Far from being an indigenous creation of the Easter Islanders, some researchers suggest that the rongorongo script originated in parts of Polynesia well west of Easter Island, or perhaps even in China. Others look to South America for its origins. Still others have seen similarities between rongorongo characters and the enigmatic ancient scripts of the Indus Valley civilization of modern Pakistan and neighboring regions. One researcher seriously suggested that rongorongo might be related to ancient Egyptian hieroglyphics. I have long advocated that there is good evidence supporting cultural contact across both the Pacific and Atlantic Oceans in remote ancient times (see my book Voyages of the Pyramid Builders), so I do not automatically revile diffusionist ideas as many conventional archaeologists and historians do. But looking carefully at such rongorongo analyses, I do not find them particularly convincing. A stylized fish, human figure, Sun, or vulva could conceivably look similar across unconnected cultures. Or, might ancient Chinese scripts, Indus Valley scripts, Egyptian hieroglyphics, and rongorongo all stem from a common source or inspiration?
Perhaps simply treating rongorongo as a script, as a form of writing comparable to a European alphabetical language, or even as a script based on pictographs, ideographs, or hieroglyphics, is either the wrong approach, or an incomplete approach. Here I offer a different interpretation of rongorongo, an idea initially suggested to me by my wife, Catherine Ulissey.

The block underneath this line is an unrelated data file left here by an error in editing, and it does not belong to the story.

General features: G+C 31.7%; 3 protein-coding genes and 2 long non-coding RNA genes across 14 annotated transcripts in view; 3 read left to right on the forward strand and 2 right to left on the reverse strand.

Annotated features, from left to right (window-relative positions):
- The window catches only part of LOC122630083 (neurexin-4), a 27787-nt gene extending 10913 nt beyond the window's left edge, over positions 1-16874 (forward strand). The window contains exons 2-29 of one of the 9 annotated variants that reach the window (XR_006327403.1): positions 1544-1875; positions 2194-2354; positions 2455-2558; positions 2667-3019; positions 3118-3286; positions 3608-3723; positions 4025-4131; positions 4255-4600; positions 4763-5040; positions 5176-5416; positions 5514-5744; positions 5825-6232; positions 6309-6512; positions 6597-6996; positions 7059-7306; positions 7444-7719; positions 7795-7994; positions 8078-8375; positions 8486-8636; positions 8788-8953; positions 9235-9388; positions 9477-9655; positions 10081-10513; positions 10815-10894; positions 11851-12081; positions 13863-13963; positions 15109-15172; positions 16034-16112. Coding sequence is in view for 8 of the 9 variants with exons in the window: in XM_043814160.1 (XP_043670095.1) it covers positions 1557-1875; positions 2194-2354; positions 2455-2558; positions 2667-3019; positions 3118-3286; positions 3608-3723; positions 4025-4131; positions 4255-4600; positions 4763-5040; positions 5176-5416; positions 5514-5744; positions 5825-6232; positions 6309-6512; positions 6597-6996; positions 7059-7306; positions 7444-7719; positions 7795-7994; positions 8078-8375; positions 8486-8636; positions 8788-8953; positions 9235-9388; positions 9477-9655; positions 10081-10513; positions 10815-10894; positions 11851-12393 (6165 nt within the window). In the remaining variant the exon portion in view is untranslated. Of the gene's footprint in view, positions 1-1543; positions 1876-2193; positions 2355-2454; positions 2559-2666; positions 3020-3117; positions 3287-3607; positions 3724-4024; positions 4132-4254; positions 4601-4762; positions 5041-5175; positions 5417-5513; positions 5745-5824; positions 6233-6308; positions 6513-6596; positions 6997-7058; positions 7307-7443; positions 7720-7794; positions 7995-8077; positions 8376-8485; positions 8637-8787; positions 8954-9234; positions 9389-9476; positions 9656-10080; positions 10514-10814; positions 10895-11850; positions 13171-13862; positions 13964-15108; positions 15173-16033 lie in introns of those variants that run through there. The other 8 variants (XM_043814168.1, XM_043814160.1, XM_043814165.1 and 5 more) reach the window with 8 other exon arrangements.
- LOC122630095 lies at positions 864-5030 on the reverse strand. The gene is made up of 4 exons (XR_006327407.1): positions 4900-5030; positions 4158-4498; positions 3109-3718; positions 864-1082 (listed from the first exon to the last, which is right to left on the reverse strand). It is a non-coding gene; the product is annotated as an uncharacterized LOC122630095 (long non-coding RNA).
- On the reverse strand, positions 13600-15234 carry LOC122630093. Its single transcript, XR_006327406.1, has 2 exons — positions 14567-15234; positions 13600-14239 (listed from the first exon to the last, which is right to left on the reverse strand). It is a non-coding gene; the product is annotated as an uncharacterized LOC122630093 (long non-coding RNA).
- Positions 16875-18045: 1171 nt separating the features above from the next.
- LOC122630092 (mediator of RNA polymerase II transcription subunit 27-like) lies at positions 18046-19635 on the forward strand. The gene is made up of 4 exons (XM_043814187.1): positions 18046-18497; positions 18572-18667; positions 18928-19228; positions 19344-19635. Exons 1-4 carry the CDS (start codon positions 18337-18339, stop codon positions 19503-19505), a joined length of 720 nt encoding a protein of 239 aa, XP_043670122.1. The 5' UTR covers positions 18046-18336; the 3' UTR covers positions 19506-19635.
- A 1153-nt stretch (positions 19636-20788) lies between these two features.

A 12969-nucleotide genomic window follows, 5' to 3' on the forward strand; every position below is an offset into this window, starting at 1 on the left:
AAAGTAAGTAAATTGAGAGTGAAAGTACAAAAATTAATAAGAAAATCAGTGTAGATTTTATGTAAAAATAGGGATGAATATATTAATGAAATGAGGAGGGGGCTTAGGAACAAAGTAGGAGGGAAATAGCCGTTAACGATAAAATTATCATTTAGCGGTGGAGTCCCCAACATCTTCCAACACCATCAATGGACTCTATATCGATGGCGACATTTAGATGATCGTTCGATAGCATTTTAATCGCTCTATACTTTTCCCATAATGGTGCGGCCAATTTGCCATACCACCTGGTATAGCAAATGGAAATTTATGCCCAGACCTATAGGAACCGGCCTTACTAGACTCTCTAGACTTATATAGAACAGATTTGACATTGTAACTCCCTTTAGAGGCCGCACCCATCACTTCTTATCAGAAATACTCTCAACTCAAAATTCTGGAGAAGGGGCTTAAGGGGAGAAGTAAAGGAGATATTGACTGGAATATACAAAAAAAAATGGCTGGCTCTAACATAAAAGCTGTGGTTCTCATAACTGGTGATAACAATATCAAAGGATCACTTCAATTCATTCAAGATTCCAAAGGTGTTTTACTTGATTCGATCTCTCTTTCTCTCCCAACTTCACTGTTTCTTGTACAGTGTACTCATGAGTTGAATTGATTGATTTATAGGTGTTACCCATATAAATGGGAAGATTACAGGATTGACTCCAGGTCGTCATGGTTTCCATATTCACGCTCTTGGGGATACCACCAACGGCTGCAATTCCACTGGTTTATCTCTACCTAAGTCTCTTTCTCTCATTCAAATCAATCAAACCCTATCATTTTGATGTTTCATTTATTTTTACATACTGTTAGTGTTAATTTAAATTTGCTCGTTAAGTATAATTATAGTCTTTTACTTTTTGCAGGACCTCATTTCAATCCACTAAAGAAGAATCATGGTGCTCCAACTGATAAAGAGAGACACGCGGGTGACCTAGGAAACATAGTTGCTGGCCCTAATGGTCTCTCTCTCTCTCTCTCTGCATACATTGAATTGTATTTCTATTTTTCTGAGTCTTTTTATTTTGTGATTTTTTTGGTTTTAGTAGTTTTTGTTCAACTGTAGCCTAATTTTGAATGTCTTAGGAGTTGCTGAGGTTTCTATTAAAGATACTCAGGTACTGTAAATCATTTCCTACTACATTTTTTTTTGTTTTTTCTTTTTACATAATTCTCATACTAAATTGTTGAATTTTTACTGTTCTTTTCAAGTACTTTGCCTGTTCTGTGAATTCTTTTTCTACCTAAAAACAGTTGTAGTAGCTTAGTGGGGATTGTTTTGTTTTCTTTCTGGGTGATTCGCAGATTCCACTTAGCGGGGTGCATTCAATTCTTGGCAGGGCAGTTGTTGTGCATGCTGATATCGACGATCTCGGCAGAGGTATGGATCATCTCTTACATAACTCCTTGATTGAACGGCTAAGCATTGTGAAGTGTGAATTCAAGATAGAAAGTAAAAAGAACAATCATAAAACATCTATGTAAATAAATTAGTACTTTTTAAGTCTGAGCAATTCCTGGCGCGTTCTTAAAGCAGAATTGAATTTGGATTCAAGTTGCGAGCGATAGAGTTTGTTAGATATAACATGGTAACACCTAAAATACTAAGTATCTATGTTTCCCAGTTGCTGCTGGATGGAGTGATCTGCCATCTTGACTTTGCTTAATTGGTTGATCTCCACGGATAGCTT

Just back from Easter Island (January 2010), steeped in the conundrums of its history and culture, I could not get my mind off of rongorongo (as well as other enigmas of the island). One evening, needing some relaxation, Katie insisted that we re-watch the video Symbols of an Alien Sky, Episode One (MIKAMAR Publishing, 2009), written and narrated by David Talbott. Katie had the hunch it might pertain to the questions we were grappling with concerning Easter Island. In the video Talbott, author of the 1980 book The Saturn Myth, discusses his conclusion, based on mythologies collected around the world, that the sky was very different in ancient times, and Earth and the solar system underwent major upheavals. For those familiar with the writings of Immanuel Velikovsky, it should come as no surprise that Talbott was influenced and inspired by the research of that great heretical scholar.